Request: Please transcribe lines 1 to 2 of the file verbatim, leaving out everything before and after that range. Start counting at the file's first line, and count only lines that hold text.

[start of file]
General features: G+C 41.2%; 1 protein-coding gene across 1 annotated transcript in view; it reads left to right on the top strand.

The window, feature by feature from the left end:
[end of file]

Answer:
General features: G+C 41.2%; 1 protein-coding gene across 1 annotated transcript in view; it reads left to right on the top strand.

The window, feature by feature from the left end: